That wasn't something Trent Cole came up with on the spur of the moment, last week at the Giants.
You don't just get down in your stance and decide this would be a nice time to hurdle the gap between the guard and the longsnapper, ala Edwin Moses, so you'll have a shot at blocking a field goal.
"I was going in there to do that. It's not something that's going to be natural, it doesn't just happen. I went in there to jump over [guard Chris Snee]," Cole said as he prepared for tonight's game against Cleveland. "I talked to coach Rory [Segrest, the special teams coordinator]. He was going, 'This is going to be the game you're going to block something, man.' We were telling each other that the whole time - 'This is going to be the game' - and it happened. We felt like there was an advantage there, a flaw. It was there; I saw San Francisco do it [on tape]."
Kickers tend to have their heads down when they're working, so John Carney probably didn't see that by the time he made contact on his 47-yard attempt, Cole was standing right in front of him. Carney probably noticed the ball bouncing past him, though, after it caromed off the Eagles' Pro Bowl defensive end.
"That was awesome," said rookie wideout DeSean Jackson. "It was needed."
Segrest certainly needed it, on a day when his own field-goal unit gave up two blocks, including the second Eagles attempt of the season blocked and run back for a touchdown on the final play of the first half. That has to be a franchise record, though not one Segrest is likely to put on his resume.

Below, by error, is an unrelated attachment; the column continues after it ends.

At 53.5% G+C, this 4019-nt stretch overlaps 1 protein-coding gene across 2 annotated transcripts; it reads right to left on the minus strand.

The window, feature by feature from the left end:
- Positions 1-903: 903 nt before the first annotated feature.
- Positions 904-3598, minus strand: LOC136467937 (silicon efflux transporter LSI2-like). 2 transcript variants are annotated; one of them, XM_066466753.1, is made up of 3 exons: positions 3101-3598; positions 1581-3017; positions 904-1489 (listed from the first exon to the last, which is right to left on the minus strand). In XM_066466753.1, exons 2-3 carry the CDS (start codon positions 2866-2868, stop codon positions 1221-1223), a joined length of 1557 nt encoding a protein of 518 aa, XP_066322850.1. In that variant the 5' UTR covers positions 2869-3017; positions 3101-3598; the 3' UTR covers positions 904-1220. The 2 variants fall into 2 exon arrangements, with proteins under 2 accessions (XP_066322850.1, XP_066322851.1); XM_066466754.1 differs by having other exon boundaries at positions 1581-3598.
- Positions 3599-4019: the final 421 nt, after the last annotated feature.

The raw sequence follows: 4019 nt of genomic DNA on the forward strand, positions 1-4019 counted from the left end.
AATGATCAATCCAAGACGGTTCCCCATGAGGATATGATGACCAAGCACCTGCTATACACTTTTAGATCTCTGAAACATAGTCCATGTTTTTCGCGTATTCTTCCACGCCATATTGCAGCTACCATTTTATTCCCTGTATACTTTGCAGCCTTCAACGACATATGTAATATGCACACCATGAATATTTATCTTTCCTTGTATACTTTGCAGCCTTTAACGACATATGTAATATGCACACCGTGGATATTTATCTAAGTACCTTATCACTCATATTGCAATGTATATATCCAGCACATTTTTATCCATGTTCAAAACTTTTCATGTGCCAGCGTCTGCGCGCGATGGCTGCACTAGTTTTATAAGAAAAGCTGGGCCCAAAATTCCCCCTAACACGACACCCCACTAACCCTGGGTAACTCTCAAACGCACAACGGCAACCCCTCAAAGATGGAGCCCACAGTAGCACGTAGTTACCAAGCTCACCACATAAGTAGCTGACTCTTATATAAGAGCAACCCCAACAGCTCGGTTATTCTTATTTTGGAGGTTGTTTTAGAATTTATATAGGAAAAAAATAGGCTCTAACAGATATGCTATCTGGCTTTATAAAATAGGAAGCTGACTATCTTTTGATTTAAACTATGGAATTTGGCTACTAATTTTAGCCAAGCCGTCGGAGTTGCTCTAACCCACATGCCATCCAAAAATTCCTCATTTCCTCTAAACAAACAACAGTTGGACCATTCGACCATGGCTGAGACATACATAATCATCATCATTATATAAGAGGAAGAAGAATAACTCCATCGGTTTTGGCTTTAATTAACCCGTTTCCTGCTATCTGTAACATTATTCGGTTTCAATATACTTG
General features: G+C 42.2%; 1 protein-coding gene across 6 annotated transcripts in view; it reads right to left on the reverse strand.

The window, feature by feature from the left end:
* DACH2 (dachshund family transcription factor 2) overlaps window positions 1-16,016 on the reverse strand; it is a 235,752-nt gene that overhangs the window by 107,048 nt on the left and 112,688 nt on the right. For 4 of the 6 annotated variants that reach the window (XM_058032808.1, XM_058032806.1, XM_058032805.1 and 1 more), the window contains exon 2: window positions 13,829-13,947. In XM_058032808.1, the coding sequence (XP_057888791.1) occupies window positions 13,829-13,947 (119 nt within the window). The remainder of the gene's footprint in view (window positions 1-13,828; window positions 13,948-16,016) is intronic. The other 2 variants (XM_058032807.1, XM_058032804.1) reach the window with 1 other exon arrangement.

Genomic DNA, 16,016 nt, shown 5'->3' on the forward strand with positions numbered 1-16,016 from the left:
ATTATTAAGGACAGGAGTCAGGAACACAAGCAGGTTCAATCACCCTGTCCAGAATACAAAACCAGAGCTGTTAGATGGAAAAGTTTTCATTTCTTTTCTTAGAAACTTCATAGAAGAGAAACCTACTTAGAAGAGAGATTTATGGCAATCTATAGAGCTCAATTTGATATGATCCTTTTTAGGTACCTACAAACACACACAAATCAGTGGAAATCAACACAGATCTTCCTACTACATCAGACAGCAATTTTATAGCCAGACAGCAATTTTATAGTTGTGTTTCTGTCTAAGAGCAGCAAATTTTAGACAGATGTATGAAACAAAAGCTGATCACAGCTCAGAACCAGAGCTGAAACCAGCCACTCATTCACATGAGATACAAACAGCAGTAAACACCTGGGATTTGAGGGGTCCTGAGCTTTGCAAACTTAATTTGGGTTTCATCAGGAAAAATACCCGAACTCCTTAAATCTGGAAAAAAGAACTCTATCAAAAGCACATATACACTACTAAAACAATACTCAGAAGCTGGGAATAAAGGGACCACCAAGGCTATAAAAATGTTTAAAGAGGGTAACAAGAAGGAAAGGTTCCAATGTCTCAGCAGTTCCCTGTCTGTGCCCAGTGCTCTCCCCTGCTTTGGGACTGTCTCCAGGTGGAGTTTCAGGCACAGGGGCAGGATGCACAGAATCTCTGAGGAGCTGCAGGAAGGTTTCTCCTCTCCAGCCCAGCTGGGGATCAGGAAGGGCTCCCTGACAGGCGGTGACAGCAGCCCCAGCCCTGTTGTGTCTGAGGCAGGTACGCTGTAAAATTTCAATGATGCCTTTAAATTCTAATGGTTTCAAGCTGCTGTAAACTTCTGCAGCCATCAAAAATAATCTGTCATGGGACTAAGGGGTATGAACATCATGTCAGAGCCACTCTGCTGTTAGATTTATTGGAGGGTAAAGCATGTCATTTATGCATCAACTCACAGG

The Giants game, like so many others, was up-and-down for the Birds' special teams. The ups were Cole's block and David Akers' 51-yard field goal, which Segrest helped with by calling timeout with 4 seconds left in the first quarter, while the Eagles had the wind at their back. The downs, well, when you get two field goals blocked, one for a touchdown, you're keeping the opponent in the game a lot longer than necessary.
Segrest confirmed that the hurdle was planned. He said it looked like the best chance to get a block.
"Yeah, we didn't feel like we would be able to get much penetration there initially, just because of the leverage that those guards play with," he said. "They play so low, and they stay down so well. It was one of the things we had planned going in, and then we were trying to balance it up and be able to push from that point. It all comes down to execution, and a lot of it has to do with Trent."
Cole said he figures his hurdling days are over, that once other teams see that move on tape, they'll tell the blockers to stay higher against him.
"I know I would," he said.
Reporters gave rookie wideout DeSean Jackson plenty of chances to show some divalike tendencies last week, after he did not catch a pass against the Giants, the first time as a pro he's been shut out. Jackson stuck with the script - "It's not about myself . . . whatever you need to do to win, that's what you have to do."
He wouldn't even bite when someone theorized that maybe, since the offense has worked the running and short-yardage passing games the past few weeks, Cleveland might be surprised by some strikes down the field.
"We'll just stick to the basics. It's not the time to try to switch up and change too many things . . . let the game come to you," Jackson said.